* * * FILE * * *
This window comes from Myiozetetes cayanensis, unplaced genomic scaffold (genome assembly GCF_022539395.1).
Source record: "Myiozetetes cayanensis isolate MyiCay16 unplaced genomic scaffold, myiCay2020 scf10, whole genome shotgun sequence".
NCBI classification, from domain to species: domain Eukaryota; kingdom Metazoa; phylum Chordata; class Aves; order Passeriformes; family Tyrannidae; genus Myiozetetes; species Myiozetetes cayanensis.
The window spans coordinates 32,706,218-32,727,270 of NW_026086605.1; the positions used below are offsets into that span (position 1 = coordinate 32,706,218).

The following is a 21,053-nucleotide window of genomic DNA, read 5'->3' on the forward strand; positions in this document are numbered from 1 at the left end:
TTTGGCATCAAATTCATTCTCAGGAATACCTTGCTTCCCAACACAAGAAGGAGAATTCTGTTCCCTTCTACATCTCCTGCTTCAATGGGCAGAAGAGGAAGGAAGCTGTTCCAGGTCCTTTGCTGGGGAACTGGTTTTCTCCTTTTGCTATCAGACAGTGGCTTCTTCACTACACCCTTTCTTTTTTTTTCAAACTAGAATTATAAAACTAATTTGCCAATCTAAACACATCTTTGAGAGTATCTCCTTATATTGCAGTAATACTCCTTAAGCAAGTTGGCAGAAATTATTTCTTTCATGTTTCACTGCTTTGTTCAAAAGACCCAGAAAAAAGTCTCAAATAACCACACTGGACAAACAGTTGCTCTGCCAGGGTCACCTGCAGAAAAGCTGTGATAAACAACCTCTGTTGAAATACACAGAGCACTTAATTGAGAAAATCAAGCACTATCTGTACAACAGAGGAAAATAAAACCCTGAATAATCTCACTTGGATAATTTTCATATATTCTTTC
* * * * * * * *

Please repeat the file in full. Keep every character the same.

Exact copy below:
This window comes from Myiozetetes cayanensis, unplaced genomic scaffold (genome assembly GCF_022539395.1).
Source record: "Myiozetetes cayanensis isolate MyiCay16 unplaced genomic scaffold, myiCay2020 scf10, whole genome shotgun sequence".
NCBI classification, from domain to species: domain Eukaryota; kingdom Metazoa; phylum Chordata; class Aves; order Passeriformes; family Tyrannidae; genus Myiozetetes; species Myiozetetes cayanensis.
The window spans coordinates 32,706,218-32,727,270 of NW_026086605.1; the positions used below are offsets into that span (position 1 = coordinate 32,706,218).

The following is a 21,053-nucleotide window of genomic DNA, read 5'->3' on the forward strand; positions in this document are numbered from 1 at the left end:
TTTGGCATCAAATTCATTCTCAGGAATACCTTGCTTCCCAACACAAGAAGGAGAATTCTGTTCCCTTCTACATCTCCTGCTTCAATGGGCAGAAGAGGAAGGAAGCTGTTCCAGGTCCTTTGCTGGGGAACTGGTTTTCTCCTTTTGCTATCAGACAGTGGCTTCTTCACTACACCCTTTCTTTTTTTTTCAAACTAGAATTATAAAACTAATTTGCCAATCTAAACACATCTTTGAGAGTATCTCCTTATATTGCAGTAATACTCCTTAAGCAAGTTGGCAGAAATTATTTCTTTCATGTTTCACTGCTTTGTTCAAAAGACCCAGAAAAAAGTCTCAAATAACCACACTGGACAAACAGTTGCTCTGCCAGGGTCACCTGCAGAAAAGCTGTGATAAACAACCTCTGTTGAAATACACAGAGCACTTAATTGAGAAAATCAAGCACTATCTGTACAACAGAGGAAAATAAAACCCTGAATAATCTCACTTGGATAATTTTCATATATTCTTTC